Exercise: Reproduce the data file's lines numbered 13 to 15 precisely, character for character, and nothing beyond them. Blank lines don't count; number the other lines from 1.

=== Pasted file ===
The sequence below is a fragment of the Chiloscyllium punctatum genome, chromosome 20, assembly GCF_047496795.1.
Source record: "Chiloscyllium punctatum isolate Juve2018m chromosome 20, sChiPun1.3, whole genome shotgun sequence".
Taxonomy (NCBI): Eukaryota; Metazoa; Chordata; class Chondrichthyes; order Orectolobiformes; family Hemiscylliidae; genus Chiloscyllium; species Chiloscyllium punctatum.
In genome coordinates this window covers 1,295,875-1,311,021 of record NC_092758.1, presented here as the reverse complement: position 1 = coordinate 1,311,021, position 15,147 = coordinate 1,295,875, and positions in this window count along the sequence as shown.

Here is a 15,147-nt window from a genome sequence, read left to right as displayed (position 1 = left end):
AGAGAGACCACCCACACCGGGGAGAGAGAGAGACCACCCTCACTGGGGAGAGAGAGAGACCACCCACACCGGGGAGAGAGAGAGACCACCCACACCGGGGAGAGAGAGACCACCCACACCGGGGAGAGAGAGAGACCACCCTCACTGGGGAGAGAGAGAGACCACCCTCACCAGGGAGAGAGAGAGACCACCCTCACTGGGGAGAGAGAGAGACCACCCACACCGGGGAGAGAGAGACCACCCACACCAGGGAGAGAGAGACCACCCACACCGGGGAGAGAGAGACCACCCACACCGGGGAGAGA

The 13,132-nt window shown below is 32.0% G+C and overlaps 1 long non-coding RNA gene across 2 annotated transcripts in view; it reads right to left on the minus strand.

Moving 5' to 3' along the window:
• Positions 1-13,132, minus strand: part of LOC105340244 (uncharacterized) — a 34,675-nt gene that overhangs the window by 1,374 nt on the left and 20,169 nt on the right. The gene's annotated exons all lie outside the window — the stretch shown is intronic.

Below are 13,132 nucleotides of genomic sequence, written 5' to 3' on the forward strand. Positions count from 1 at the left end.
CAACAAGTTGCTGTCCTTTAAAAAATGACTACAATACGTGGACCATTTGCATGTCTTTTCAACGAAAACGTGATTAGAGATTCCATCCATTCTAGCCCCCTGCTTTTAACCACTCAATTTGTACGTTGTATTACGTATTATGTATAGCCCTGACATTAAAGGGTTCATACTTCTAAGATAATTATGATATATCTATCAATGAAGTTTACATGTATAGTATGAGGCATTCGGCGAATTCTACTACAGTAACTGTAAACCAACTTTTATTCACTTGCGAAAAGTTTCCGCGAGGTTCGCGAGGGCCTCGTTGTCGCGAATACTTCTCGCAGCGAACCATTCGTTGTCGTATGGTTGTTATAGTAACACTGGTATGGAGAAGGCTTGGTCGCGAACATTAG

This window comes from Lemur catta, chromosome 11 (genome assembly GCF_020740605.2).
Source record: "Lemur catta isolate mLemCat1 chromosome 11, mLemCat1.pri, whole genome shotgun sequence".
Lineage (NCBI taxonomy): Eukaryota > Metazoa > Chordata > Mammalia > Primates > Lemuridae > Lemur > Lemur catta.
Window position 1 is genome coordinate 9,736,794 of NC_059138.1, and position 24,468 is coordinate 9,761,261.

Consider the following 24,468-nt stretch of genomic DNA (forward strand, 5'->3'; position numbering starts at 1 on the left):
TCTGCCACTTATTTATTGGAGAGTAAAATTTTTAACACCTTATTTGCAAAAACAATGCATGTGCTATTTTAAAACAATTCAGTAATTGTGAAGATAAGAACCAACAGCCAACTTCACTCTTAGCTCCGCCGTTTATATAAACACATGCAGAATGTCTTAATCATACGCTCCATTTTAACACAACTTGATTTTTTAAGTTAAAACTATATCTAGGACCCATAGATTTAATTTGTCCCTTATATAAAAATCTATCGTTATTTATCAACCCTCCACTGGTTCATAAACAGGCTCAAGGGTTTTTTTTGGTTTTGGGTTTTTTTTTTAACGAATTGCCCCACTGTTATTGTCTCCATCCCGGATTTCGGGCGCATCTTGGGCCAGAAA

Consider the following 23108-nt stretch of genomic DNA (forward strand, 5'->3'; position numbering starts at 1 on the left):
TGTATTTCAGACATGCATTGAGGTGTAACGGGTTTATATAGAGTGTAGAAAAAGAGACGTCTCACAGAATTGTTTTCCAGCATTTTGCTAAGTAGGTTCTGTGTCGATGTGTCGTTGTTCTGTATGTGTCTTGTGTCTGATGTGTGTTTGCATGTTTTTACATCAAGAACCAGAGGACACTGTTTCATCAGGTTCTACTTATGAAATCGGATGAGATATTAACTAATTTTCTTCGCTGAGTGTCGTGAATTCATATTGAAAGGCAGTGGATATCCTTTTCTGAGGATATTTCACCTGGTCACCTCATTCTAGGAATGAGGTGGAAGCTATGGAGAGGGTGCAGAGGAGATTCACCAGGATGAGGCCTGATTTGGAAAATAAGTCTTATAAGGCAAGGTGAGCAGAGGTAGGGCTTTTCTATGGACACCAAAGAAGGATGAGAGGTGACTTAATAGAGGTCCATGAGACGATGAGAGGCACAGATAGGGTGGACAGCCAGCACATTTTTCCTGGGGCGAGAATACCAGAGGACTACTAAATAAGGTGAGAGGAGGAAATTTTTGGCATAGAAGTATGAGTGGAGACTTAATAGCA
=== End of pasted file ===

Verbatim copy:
Source record: "Lemur catta isolate mLemCat1 chromosome 11, mLemCat1.pri, whole genome shotgun sequence".
Lineage (NCBI taxonomy): Eukaryota > Metazoa > Chordata > Mammalia > Primates > Lemuridae > Lemur > Lemur catta.
Window position 1 is genome coordinate 9,736,794 of NC_059138.1, and position 24,468 is coordinate 9,761,261.